Science and faith make strange bedfellows. One demands that you prove everything you hypothesize with rigorous experimentation, and the other asks you to believe in belief. Galileo ran headlong into the crunch when he used telescopes of his own device and mathematics to prove the universe was heliocentric; he published his findings and was threatened with excommunication from the Catholic Church and was imprisoned for the rest of his life. Science won that round — and the Church eventually agreed some 400 years later — but while under house arrest, Galileo did much work on his seminal book Two New Sciences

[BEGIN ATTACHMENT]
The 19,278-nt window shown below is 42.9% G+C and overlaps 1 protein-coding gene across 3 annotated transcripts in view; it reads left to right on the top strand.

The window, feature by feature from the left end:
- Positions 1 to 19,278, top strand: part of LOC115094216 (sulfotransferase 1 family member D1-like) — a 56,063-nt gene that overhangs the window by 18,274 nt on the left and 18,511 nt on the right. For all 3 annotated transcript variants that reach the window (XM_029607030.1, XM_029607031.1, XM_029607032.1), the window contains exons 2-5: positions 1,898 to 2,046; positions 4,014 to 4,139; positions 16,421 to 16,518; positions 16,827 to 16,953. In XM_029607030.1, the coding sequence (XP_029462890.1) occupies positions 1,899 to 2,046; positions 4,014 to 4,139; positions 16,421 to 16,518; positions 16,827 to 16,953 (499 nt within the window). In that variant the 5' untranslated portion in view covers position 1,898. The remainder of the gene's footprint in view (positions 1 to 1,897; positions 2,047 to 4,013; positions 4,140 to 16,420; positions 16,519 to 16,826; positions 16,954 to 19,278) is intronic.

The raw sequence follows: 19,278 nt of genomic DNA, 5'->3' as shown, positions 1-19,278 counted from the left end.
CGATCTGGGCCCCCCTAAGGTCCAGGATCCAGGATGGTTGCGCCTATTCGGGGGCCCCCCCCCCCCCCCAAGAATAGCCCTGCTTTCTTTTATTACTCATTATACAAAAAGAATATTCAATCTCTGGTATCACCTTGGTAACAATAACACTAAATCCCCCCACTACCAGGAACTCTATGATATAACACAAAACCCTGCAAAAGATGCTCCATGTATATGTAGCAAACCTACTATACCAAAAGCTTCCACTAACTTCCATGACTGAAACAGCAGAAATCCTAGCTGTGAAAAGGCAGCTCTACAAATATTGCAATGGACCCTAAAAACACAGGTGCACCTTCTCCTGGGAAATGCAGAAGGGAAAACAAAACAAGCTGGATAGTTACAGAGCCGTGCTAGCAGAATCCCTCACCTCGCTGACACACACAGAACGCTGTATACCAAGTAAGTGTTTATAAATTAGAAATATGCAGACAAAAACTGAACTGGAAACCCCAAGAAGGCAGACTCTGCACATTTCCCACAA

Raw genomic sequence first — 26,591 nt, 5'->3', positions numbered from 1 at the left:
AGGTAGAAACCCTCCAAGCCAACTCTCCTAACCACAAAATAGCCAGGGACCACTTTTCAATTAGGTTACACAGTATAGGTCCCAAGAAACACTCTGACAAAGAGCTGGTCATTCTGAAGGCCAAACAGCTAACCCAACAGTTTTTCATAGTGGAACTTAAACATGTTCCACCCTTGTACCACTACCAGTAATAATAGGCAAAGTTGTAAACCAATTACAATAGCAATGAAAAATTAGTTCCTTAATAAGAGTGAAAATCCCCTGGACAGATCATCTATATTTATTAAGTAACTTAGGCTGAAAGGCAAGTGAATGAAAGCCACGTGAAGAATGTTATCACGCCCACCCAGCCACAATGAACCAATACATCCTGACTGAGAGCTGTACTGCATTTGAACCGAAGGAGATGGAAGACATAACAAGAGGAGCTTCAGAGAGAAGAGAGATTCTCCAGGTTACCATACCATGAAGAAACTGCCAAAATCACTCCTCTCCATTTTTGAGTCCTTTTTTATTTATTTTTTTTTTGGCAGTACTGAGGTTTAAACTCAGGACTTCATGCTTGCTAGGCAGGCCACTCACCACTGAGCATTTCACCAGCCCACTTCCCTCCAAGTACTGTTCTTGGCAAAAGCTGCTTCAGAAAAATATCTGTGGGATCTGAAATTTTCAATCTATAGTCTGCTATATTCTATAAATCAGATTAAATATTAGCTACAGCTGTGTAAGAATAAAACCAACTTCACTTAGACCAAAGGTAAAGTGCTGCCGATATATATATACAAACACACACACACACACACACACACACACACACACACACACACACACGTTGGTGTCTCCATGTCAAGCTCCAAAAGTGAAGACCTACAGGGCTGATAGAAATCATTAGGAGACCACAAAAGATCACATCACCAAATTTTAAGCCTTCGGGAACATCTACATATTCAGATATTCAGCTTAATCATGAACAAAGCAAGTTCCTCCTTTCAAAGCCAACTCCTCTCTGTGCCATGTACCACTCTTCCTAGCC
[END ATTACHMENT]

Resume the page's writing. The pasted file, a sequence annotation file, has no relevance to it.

, which helped lay a strong foundation for modern physics. So his incarceration inadvertently allowed him to focus his talents and research in another area, and thereby expand human knowledge. Dr. Frank K. Flinn explores this odd twist in a lecture entitled Galileo and the Church: Was the Conflict Necessary?
at 7 p.m. at the Missouri History Museum (Lindell Boulevard and DeBaliviere Avenue; 314-746-4599 or www.mohistory.org
). Admission is free.
Tue., June 15, 2010